Florida’s Senate has advanced a bill that would restrict voting rights in the state by limiting the use of mail-in ballots and drop boxes in elections, angering critics who have called the measures “Jim Crow 2.0”.
Democrats and voting rights activists argue that the legislation creates major hurdles for voters to make their voices heard.
The bill passed the chamber on a largely party-line basis, 23 to 17, with one Republican siding with Democrats in opposition to it.
“Instead of upholding the fundamental right to vote, certain Florida senators have decided to become accomplices to the nationwide voter suppression scheme underway, by passing this undemocratic bill,” said Kara Gross, legislative director and senior policy counsel of the ACLU of Florida. “They are suppressing the right to vote by obstructing access to vote-by-mail.”
Weeks of contentious debate preceded the vote which puts limits on the placement of drop boxes and hours of operation and requires voters to show identification to an election official first.
Other changes include requiring that voters apply for mail-in ballots more frequently — every election cycle — restricting who may drop off a voter’s ballot at a dropbox, and only allowing election officials to hand out food and water to those waiting to vote.
Florida Democrats have compared the bill to that passed in Georgia in March which makes voting more difficult there.
“It’s not Georgia, but it is definitely Georgia lite,” said state Senator Shevrin Jones.
Others have compared the move to a throwback to the Jim Crow laws that disenfranchised Black people from the 1870s to 1965.
“This bill is just a vindictive way of trying to punish people for an election that some people just didn’t like at the national level,” said Democratic state senator Audrey Gibson.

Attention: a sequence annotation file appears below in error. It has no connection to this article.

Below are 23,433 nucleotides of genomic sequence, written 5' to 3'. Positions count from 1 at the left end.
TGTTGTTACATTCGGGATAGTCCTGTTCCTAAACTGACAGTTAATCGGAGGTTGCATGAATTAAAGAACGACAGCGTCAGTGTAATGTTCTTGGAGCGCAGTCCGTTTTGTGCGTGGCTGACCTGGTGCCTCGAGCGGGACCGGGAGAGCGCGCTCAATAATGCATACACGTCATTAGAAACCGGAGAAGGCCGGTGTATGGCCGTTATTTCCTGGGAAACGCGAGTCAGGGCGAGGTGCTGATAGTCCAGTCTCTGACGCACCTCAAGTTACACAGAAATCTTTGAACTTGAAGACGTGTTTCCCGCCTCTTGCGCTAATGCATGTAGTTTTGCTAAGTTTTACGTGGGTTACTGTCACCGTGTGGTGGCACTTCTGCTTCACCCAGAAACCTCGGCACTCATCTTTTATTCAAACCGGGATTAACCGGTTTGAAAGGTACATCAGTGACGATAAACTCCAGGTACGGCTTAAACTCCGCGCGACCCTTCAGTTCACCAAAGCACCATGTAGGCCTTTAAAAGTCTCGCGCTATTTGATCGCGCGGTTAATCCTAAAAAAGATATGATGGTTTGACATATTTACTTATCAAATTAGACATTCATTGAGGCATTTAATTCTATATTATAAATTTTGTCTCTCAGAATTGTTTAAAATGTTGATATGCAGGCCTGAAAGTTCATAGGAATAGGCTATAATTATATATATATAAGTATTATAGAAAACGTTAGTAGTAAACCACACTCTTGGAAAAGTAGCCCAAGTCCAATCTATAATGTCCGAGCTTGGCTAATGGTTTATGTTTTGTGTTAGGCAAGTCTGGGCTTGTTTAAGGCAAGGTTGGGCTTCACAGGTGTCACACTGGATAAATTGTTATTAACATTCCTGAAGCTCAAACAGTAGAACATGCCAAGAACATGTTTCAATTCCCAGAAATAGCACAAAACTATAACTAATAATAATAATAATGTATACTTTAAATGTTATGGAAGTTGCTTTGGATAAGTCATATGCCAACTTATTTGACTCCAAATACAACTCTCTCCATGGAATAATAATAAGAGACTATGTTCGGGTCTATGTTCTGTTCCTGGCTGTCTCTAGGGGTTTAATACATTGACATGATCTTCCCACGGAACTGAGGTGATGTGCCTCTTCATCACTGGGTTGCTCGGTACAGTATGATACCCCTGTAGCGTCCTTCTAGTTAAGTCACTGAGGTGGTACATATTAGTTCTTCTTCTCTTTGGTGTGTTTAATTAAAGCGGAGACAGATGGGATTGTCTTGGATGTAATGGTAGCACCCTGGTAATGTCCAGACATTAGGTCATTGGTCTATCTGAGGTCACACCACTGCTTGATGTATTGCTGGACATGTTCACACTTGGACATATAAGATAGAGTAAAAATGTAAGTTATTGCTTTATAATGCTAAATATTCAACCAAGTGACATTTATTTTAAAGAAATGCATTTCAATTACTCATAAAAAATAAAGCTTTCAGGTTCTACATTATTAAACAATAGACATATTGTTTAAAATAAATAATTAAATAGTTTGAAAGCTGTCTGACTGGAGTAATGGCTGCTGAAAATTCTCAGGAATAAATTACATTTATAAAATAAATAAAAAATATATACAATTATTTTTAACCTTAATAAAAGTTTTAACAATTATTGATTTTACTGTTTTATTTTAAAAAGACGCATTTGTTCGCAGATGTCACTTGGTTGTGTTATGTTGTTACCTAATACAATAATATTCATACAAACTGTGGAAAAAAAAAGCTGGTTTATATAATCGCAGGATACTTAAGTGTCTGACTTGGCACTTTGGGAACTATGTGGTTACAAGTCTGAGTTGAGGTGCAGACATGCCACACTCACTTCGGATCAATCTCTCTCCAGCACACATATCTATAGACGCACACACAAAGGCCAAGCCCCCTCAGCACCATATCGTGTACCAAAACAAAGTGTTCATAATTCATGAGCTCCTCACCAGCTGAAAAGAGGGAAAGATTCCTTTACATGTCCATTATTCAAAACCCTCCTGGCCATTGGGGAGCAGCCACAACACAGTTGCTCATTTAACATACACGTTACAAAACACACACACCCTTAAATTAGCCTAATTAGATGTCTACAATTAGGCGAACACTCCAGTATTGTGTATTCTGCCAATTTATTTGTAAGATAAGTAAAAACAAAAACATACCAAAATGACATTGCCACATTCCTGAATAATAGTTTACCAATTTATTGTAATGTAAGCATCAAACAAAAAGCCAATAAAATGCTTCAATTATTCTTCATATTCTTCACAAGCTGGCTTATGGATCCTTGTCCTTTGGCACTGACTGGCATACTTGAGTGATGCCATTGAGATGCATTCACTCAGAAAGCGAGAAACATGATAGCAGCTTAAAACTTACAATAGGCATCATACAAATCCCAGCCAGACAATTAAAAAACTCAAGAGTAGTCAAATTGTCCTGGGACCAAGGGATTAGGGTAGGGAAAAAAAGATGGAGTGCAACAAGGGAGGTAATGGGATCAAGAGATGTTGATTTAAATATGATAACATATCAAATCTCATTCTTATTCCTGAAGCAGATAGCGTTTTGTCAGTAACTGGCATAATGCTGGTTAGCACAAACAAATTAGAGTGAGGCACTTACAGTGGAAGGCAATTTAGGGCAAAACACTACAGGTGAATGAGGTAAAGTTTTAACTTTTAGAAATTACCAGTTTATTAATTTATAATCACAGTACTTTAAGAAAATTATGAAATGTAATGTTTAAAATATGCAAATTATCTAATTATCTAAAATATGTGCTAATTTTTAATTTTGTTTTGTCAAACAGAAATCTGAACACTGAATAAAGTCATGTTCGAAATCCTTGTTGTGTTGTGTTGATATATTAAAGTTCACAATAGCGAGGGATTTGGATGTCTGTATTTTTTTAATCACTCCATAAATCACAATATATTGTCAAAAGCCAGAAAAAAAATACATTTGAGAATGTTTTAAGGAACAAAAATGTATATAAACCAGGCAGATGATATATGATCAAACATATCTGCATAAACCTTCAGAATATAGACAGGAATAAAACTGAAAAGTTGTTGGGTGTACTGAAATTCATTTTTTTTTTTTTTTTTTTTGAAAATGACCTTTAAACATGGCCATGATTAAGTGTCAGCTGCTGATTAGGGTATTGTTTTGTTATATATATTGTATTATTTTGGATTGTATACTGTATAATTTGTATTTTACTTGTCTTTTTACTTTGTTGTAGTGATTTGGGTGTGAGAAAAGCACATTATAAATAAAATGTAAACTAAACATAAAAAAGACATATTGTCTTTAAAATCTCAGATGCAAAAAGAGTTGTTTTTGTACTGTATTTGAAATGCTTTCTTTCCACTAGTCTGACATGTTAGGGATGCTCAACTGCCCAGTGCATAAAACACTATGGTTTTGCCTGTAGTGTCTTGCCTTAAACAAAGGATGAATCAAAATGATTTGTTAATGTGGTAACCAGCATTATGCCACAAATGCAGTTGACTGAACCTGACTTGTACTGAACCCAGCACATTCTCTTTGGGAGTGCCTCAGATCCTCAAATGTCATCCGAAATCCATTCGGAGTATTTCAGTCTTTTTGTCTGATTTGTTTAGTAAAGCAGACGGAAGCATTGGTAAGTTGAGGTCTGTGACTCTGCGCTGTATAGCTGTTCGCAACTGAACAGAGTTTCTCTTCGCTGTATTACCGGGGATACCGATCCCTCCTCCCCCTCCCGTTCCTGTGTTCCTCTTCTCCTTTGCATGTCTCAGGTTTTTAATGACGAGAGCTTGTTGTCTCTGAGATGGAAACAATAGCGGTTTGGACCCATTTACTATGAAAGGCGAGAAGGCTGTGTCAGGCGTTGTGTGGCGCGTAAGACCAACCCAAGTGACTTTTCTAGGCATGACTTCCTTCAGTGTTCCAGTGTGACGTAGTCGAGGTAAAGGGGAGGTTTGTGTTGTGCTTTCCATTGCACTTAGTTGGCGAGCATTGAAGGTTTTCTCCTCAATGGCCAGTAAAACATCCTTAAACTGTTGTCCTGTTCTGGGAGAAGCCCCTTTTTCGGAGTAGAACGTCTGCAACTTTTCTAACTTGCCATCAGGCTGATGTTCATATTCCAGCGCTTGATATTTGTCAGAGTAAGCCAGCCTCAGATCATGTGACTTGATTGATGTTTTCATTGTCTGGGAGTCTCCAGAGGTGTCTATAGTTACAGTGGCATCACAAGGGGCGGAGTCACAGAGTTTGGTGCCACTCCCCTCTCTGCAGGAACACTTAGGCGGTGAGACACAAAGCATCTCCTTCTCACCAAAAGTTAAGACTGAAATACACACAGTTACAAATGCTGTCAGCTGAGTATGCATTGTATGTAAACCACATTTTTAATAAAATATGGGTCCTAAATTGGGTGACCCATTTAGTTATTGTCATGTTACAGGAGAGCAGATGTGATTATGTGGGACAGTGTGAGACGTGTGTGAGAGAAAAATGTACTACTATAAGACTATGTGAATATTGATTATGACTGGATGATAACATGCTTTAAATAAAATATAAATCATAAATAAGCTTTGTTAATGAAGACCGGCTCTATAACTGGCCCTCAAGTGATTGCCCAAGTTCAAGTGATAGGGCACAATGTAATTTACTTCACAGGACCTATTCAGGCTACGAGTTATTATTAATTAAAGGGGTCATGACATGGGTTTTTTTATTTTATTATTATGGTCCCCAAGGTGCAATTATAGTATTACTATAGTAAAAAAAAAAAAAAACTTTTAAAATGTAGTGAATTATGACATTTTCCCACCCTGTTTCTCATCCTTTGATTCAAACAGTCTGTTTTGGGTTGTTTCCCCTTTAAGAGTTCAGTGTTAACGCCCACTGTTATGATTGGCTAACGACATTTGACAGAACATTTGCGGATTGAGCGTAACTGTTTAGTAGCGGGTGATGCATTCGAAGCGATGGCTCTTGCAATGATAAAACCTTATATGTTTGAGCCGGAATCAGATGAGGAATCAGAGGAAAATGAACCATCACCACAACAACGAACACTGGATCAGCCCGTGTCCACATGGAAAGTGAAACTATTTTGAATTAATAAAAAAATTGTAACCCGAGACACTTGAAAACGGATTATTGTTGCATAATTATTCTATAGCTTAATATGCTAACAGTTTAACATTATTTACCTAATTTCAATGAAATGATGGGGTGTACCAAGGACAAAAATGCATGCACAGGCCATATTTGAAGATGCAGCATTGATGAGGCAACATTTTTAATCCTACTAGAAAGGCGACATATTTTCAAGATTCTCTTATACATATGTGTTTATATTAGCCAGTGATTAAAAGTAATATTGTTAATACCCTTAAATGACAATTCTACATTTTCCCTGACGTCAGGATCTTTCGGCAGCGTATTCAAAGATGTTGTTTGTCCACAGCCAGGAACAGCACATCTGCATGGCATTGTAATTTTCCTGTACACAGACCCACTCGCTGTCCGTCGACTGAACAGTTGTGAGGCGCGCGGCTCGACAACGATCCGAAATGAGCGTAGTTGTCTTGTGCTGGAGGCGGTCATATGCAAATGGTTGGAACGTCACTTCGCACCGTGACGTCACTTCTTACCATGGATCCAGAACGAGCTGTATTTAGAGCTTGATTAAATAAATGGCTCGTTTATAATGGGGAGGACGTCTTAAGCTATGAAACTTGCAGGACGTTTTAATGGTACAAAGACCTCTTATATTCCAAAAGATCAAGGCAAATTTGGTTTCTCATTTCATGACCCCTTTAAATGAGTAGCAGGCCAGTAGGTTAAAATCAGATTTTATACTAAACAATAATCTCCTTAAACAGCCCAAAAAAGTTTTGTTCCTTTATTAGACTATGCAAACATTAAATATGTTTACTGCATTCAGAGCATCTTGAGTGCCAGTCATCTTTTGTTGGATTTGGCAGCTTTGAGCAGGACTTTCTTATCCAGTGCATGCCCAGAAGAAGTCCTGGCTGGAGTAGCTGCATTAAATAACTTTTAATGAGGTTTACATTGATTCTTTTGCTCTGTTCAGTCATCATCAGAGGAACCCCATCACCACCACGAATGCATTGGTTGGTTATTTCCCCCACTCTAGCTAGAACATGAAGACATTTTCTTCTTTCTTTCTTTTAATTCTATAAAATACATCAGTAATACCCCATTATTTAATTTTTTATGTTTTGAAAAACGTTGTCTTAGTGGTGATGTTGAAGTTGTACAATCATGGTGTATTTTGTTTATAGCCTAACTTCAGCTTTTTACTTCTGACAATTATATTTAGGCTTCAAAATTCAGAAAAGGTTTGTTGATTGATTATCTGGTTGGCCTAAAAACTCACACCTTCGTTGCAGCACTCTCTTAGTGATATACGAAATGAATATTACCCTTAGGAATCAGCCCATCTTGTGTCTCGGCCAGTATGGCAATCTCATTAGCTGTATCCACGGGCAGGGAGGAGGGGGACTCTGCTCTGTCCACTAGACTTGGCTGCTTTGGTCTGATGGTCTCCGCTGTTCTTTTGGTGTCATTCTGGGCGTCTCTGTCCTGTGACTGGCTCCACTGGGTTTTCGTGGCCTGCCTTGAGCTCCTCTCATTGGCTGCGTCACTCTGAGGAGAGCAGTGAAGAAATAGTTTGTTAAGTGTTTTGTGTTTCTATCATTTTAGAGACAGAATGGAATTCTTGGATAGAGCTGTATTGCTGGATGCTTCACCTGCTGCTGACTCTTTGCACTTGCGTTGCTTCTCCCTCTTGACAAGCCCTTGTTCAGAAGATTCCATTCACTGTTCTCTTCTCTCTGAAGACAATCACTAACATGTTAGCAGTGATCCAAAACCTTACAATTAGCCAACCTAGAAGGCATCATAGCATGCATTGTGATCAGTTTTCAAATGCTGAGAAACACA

“Not one indication of fraud, just a lot of folks decided that they were fed up and they wanted to vote.”
For their part, Republicans argue that they are making it harder to cheat and that it is still easy to vote in the state in person on election day, early in-person at a designated site, by mail, and via dropbox.
Ms Gross at the ACLU notes that in 2020, about 4.8 million voters in Florida cast their ballots by mail. More than 1.5 million Floridians used a secure drop box to safely and conveniently return their ballot.
“Nothing about Florida’s elections has shown a need for this law,” she said. “In fact, legislators should be encouraged that Floridians turned out in record numbers to participate in their democracy.”
Rather than limiting ways to vote, Ms Gross suggests that legislators to seek ways to improve voter access by streamlining voter signature-matching procedures and ensuring uniformity across all counties, or encouraging more equitable polling places. Supervisors of elections have made it clear that this bill will create unnecessary hurdles to administering elections in Florida.
Florida’s House of Representatives has been putting together similar legislation that does not include the limits on handing out food and water. The two bills will need to be reconciled, and the legislative session ends on 1 May, so time is running out for a final version to be sent to Governor Ron DeSantis for his signature.
A close ally of former president Donald Trump, the Florida governor has made changing election rules a legislative priority, even though the state had no notable problems during the last electoral cycle and was won by the Republican ticket.
Republicans in state legislatures across the US are working on similar bills to restrict access to voting, with a particular focus on voting by mail.
Those loyal to Mr Trump are leading the move, maintaining his baseless claim that widespread voter fraud cost him the 2020 election. No such fraud was detected.
Historically it has been Republicans who tend to vote by mail in greater numbers.
The measures have bolstered calls for federal protection of voting rights with calls for the Democrat-controlled Congress in Washington, DC to pass the For the People Act and the John Lewis Voting Rights Advancement Act.
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